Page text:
The evolution of secondary (insular) woodiness and the rapid disparification of plant growth forms associated with island radiations show intriguing parallels between oceanic islands and tropical alpine sky islands. However, the evolutionary significance of these phenomena remains poorly understood and the focus of debate.
We explore the evolutionary dynamics of species diversification and trait disparification across evolutionary radiations in contrasting island systems compared with their nonisland relatives. We estimate rates of species diversification, growth form evolution and phenotypic space saturation for the classical oceanic island plant radiations – the Hawaiian silverswords and Macaronesian Echium – and the well‐studied sky island radiations of Lupinus and Hypericum in the Andes.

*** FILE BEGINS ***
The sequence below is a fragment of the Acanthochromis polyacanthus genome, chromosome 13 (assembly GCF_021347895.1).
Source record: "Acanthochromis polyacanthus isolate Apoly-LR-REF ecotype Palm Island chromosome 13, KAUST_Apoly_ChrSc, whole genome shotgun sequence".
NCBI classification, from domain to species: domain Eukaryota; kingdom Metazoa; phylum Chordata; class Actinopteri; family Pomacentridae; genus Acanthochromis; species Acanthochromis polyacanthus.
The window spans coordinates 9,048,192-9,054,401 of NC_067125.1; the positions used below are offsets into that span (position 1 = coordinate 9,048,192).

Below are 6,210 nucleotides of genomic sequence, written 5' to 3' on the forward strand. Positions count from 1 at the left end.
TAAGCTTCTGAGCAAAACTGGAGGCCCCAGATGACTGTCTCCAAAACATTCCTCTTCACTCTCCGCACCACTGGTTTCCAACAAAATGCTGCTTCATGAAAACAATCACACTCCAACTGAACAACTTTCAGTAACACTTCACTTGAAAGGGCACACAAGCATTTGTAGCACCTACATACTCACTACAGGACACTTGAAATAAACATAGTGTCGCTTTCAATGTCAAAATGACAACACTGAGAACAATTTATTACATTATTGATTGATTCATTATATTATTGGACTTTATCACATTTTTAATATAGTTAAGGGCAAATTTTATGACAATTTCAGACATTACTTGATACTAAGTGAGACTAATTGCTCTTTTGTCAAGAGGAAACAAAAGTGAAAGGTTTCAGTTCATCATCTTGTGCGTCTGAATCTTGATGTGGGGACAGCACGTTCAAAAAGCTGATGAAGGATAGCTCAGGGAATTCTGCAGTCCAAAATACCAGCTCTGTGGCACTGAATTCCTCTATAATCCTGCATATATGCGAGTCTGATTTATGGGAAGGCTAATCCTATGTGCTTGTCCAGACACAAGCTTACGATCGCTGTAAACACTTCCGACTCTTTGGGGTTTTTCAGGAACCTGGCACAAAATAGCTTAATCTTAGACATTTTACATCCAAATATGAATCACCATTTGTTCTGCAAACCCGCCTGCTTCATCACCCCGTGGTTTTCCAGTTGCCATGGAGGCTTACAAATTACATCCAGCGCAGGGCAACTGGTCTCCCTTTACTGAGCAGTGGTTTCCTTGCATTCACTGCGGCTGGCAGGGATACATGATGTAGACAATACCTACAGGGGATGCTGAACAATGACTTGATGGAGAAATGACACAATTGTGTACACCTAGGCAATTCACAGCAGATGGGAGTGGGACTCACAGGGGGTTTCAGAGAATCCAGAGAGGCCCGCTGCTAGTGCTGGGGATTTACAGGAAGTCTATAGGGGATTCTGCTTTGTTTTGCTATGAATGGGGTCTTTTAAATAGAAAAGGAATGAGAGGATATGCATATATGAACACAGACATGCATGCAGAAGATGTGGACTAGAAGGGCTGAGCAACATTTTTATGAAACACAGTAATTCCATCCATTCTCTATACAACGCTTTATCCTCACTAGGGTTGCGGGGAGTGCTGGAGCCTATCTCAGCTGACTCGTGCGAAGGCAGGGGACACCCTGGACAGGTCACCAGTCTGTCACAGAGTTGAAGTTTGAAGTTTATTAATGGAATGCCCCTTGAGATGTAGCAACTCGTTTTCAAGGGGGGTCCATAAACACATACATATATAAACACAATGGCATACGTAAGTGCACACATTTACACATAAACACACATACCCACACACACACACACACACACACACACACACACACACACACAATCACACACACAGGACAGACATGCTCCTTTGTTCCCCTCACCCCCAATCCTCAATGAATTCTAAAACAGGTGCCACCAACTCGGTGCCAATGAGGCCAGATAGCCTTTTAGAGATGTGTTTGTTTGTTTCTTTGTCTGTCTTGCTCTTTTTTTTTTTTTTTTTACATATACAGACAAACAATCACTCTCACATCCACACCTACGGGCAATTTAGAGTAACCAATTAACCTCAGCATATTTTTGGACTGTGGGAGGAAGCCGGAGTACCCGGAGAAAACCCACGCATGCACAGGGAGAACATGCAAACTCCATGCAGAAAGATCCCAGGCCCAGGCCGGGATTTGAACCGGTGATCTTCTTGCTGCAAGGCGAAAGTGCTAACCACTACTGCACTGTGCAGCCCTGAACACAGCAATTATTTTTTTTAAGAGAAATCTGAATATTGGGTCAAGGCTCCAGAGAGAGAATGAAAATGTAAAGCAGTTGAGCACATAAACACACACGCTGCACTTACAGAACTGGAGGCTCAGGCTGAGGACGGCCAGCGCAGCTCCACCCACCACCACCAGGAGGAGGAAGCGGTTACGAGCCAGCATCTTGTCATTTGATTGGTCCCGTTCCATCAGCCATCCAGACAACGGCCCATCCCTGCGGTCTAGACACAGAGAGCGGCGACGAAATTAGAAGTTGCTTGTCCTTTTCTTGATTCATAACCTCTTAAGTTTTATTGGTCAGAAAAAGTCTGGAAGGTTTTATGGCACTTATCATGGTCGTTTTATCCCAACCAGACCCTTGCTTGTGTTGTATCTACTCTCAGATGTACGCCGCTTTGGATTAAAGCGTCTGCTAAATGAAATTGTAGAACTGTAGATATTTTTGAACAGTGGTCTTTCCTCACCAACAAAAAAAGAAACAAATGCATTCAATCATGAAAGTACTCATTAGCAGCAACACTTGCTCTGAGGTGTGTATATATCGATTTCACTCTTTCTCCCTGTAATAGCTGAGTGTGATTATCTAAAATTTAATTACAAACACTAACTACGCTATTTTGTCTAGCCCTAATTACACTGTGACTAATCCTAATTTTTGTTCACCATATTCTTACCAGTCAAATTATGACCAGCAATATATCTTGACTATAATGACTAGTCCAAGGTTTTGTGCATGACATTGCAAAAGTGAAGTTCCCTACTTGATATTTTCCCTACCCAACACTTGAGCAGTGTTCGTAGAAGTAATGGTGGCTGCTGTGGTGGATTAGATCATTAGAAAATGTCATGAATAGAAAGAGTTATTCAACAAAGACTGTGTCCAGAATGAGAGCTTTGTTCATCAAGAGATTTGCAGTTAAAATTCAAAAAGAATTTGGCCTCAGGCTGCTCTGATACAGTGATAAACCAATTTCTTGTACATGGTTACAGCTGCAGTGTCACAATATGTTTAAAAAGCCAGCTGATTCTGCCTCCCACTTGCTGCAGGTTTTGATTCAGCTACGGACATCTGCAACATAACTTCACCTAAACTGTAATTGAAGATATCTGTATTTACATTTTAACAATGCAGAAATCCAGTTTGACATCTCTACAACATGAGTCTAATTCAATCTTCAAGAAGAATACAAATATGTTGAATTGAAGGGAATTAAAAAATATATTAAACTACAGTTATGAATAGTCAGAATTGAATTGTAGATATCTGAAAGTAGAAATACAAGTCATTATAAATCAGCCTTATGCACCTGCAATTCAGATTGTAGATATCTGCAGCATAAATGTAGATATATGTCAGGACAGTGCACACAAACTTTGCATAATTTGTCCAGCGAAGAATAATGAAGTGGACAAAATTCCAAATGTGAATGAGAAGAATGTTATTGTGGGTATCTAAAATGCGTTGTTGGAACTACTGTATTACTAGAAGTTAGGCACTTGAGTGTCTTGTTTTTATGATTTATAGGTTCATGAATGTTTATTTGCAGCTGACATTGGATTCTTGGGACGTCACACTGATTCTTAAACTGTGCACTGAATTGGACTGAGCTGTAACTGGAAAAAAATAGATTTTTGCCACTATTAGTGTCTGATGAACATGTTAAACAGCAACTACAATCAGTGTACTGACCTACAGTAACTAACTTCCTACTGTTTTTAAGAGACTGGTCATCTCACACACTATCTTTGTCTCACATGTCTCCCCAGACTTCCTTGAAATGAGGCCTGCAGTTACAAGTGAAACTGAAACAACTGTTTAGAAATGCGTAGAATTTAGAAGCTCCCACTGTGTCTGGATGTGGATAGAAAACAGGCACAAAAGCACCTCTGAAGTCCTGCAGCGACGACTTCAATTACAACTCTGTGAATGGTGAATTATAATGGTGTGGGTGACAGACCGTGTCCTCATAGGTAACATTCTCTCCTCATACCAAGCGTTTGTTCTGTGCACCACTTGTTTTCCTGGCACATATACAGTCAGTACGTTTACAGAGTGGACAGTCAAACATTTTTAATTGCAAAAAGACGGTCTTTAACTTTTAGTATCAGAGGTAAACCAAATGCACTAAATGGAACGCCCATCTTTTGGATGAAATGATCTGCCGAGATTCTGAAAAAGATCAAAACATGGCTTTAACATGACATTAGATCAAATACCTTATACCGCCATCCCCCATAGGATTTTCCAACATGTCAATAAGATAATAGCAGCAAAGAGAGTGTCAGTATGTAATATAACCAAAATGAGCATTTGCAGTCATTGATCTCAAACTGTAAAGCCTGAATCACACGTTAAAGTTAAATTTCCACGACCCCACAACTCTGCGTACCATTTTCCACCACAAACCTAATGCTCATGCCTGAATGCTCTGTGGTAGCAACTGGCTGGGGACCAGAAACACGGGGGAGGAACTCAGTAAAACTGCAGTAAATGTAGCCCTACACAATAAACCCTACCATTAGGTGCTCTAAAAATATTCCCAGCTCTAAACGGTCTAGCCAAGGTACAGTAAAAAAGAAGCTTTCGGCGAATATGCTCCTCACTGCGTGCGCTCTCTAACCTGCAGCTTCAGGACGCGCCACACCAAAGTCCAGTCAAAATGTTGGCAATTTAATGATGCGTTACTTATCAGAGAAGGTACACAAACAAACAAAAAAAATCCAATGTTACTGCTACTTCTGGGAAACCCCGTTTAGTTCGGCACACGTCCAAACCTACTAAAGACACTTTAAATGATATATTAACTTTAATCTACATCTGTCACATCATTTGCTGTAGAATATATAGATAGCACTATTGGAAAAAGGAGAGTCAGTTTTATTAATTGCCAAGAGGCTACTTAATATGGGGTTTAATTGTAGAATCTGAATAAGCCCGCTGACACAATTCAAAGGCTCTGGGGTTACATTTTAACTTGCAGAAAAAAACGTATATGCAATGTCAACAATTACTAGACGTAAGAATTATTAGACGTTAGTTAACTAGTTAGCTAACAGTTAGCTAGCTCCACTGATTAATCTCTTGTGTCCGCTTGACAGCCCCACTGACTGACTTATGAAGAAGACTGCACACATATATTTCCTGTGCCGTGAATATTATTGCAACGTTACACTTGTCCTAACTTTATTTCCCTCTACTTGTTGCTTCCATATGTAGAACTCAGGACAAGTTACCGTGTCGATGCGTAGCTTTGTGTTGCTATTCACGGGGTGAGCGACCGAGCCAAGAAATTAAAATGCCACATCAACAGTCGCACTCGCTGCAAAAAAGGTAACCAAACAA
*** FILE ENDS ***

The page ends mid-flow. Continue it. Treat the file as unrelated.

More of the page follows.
We show that secondary woodiness is associated with dispersal to islands and with accelerated rates of species diversification, accelerated disparification of plant growth forms and occupancy of greater phenotypic trait space for island clades than their nonisland relatives, on both oceanic and sky islands.
We conclude that secondary woodiness is a prerequisite that could act as a key innovation, manifest as the potential to occupy greater trait space, for plant radiations on island systems in general, further emphasizing the importance of combinations of clade‐specific traits and ecological opportunities in driving adaptive radiations.